Wills Probate & Estate Planning

Inheritance, Wills and Succession

A will is a written document (testament) by which a person (the testator) directs how his or her assets (estate) are to be distributed upon death.

Without A Will

If you die intestate (i.e. without making a valid will), the ‘Laws of Intestacy’ will determine how your assets are distributed, using strict laws of entitlement. This may not be in accordance with your own wishes, and can cause great distress and expense to those you leave behind, as well as giving rise to unnecessary Inheritance Tax.

Making or Changing Your Will

At Julie Breen Solicitors LLP in Ferns and Enniscorthy, we can guide you through the whole process of how to make or change your Will. At certain times in your life it is particularly appropriate to consider your Will, for example when:
you get married – all former wills are automatically revoked when you marry
you have children
you purchase property
your marital status changes i.e. through divorce / separation
you are in a long-term relationship but are not married
A will speaks from death and it is therefore a good idea to review your will regularly.

How Much Does It Cost To Make A Will?

The cost of making a Will is determined by the complexity of your assets and your personal situation. However the average cost of most common Wills is approximately €120 + VAT. Before coming to talk to us about your Will, it is a good idea to make a list of your assets, your dependants and your choice of executors, as well as any specific wishes and questions you have.

Administration of Estates

If there is a valid will and an executor has been appointed, then the executor deals with administering the estate. If there is no will (or if there is a will but there is no executor) an administrator is appointed – usually the next of kin or a solicitor. Administering a Will means making sure that the estate is distributed in accordance with the Will and with the law.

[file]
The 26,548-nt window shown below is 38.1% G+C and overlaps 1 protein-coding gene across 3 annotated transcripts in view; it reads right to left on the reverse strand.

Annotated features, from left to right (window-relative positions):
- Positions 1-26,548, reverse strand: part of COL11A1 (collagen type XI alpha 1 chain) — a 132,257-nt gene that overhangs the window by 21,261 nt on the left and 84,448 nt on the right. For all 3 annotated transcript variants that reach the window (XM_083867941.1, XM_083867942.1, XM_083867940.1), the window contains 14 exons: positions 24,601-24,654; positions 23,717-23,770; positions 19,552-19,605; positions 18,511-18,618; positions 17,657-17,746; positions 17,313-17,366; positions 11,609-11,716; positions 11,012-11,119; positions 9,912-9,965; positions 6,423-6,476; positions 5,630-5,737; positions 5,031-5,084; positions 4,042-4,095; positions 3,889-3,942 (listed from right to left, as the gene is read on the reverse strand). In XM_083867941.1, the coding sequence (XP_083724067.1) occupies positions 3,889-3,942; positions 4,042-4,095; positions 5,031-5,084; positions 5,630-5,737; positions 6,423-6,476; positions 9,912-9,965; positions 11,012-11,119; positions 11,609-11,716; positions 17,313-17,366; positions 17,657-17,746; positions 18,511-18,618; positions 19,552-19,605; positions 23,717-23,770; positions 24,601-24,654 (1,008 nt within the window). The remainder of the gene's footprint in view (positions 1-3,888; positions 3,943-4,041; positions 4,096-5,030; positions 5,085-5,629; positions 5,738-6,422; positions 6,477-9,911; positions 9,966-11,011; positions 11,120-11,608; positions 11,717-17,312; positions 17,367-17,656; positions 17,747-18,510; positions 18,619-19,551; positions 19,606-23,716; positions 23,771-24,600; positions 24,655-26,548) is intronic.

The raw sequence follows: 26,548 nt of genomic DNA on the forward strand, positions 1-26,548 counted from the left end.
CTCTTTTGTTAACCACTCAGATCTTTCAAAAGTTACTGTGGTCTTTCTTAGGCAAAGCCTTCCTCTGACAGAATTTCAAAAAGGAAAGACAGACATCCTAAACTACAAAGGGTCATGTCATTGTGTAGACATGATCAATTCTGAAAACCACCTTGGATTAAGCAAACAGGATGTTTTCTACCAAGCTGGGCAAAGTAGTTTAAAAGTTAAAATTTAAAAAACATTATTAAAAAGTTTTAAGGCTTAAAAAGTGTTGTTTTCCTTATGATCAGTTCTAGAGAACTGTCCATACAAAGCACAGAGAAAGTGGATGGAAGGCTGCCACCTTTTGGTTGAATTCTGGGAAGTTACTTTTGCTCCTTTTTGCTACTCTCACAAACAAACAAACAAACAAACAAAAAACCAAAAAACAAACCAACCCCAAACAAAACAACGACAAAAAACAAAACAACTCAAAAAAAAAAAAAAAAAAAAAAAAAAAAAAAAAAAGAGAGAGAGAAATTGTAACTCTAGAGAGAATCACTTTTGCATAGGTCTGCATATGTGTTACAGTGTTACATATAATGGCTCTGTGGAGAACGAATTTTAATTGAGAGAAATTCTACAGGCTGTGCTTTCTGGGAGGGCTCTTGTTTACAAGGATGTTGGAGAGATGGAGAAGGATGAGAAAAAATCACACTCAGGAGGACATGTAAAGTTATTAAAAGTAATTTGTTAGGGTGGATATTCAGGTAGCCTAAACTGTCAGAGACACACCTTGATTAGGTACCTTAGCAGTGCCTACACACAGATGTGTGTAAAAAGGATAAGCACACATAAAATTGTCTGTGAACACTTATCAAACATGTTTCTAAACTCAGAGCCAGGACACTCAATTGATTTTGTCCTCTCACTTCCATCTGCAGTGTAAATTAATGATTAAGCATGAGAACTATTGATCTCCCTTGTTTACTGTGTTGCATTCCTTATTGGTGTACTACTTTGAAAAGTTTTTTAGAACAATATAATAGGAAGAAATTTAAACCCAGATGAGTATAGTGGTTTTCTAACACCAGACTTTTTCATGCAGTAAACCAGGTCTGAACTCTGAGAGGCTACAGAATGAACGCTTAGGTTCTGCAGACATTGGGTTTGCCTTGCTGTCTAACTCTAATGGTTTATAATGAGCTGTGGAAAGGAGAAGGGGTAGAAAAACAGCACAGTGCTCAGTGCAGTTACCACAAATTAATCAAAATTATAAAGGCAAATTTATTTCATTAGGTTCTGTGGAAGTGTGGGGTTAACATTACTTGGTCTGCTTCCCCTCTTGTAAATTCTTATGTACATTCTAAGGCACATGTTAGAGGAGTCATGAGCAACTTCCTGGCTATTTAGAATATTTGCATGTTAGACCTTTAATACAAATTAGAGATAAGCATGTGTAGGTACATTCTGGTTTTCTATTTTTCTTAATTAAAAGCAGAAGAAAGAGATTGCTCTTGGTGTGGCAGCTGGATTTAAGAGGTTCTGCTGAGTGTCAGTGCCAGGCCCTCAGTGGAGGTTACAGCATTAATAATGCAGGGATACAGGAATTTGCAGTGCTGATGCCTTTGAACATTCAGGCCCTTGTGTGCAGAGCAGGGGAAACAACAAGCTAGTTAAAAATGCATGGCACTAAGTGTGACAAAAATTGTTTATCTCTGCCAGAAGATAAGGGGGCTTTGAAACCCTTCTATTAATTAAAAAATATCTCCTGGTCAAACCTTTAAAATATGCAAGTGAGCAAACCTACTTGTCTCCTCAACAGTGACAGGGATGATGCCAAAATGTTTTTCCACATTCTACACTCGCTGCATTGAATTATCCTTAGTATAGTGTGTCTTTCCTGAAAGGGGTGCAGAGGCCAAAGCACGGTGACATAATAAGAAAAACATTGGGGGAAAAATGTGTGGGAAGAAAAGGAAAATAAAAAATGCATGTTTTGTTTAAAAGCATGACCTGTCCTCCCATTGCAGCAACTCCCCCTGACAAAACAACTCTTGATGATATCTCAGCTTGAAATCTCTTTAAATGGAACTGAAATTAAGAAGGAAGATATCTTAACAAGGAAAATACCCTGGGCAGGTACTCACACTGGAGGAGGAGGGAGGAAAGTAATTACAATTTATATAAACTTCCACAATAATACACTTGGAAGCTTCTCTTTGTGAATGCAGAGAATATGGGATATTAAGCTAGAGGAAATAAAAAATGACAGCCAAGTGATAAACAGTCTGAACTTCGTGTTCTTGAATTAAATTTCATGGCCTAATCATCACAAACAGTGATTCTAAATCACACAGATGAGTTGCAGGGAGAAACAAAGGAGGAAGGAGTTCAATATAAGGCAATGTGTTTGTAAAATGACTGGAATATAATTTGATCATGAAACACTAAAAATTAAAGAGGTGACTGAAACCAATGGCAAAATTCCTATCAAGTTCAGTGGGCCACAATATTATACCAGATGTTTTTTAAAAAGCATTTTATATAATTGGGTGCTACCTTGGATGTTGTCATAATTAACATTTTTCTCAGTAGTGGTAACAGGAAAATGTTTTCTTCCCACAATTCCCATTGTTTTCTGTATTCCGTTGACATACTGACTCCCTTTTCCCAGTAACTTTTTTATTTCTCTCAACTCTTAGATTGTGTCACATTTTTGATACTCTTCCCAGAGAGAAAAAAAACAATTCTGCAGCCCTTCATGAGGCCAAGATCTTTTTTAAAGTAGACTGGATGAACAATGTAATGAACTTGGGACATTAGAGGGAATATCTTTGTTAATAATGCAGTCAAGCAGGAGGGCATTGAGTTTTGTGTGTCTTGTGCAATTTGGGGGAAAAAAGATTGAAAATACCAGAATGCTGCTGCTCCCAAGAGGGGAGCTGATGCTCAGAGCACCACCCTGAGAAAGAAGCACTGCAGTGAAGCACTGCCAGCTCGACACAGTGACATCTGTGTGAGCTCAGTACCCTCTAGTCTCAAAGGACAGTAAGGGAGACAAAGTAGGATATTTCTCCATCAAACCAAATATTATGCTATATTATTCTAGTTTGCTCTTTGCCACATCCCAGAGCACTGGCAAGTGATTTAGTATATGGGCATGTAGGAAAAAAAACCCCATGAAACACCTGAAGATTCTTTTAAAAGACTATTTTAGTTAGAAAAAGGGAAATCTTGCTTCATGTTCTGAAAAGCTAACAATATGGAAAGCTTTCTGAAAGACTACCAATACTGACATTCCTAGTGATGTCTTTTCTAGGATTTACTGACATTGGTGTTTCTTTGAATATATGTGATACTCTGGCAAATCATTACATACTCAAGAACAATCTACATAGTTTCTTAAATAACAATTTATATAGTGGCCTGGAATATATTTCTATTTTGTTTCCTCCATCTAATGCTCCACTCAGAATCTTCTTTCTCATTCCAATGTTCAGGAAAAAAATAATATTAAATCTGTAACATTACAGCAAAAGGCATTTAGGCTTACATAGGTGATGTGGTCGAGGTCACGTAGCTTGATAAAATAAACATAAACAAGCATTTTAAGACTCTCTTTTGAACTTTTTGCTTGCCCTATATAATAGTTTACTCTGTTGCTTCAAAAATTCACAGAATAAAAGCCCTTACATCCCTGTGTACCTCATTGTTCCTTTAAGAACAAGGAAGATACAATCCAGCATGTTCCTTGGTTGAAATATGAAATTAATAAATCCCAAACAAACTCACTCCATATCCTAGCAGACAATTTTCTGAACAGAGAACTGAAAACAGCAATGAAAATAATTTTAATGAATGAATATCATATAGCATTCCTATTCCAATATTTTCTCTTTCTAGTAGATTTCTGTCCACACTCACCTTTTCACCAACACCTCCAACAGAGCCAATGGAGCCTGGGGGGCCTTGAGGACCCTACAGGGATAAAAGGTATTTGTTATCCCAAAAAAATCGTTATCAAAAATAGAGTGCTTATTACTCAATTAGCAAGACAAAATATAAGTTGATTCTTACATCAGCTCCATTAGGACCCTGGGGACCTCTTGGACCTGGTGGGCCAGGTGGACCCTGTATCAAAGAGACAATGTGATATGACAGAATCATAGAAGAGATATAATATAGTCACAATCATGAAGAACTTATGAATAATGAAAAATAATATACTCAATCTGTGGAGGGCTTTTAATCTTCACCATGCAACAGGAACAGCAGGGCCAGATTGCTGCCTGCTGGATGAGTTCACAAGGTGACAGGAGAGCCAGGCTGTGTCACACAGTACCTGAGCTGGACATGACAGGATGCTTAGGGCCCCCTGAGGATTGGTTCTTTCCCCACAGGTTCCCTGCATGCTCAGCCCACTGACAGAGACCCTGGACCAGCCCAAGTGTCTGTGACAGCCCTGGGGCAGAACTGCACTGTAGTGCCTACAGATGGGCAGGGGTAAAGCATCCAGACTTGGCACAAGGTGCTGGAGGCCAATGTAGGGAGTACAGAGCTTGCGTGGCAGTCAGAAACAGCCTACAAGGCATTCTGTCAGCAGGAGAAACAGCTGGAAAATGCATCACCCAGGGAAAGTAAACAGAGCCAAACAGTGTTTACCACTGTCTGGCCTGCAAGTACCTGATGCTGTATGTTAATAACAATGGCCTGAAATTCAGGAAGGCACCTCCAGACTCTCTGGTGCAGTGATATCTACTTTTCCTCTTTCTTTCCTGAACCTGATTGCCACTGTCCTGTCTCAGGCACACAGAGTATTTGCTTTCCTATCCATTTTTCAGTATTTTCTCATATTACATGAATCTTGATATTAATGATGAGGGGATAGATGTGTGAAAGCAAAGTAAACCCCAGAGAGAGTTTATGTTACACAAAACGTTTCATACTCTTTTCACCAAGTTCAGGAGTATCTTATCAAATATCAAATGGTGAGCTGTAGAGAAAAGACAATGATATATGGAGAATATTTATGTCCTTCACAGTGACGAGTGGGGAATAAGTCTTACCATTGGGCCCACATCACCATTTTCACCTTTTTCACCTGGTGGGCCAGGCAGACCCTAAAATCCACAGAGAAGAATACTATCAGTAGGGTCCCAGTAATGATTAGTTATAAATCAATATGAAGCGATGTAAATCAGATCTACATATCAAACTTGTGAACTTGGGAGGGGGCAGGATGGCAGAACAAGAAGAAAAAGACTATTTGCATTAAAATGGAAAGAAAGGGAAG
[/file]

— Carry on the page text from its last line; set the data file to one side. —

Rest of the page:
The role of the Executor or Adminstrator

An executor is a the person appointed to hold the legal authority administer the estate of a deceased person and to manage the assets of the estate. Where no executor has been appointed or no will exists, the term Administrator is used instead.

If you are preparing the administer an estate or indeed deciding who to appoint as executor in your own will, it is important to understand that there are significant responsibilities attached to the role such as the following:
Correctly identifying the assets and liabilities of the estate and ensuring they have been handled correctly
Correctly identifying the deceased’s beneficiaries and their entitlement under the will or laws of intestacy and distributing their inheritance accordingly
Completing the administration of the estate in a timely manner

Grant of Probate

Part of the process involves a Grant of Probate, which is a process whereby the Will is certified to be valid and it is established that all legal, financial and tax matters are in order. Only then can the executor or administrator get on with the job of distributing the estate. If the estate is complex it may be advisable to appoint a solicitor administer the Will.

Julie Breen Solicitors LLP in Ferns and Enniscorthy have a great deal of experience in administering Wills, extracting Grants of Probate, explaining how to appoint an executor or how to be an executor, and all other aspects of a person’s last Will and testament.

Inheritance Tax, or Capital Acquisitions Tax

When you receive an inheritance following a death, it may be liable to inheritance tax (also known as Capital Acquisition Tax (CAT)). Inheritance Tax is a self-assessment tax, which means the person who receives the inheritance is the person responsible for paying the tax. Because the rate of inheritance tax and the tax thresholds change regularly, it is highly advisable to engage a solicitor with expertise in this area to guide you.

At Julie Breen Solicitors LLP in Ferns and Enniscorthy, we can advise you on all aspects of Capital Acquisition Tax. This includes establishing how much you are entitled to receive tax-free to calculating your tax liability and filing your inheritance tax (IT 38) form. It is important to note that even if there is no tax due, you must still file an IT 38 if your inheritance exceeds 80% of your threshold.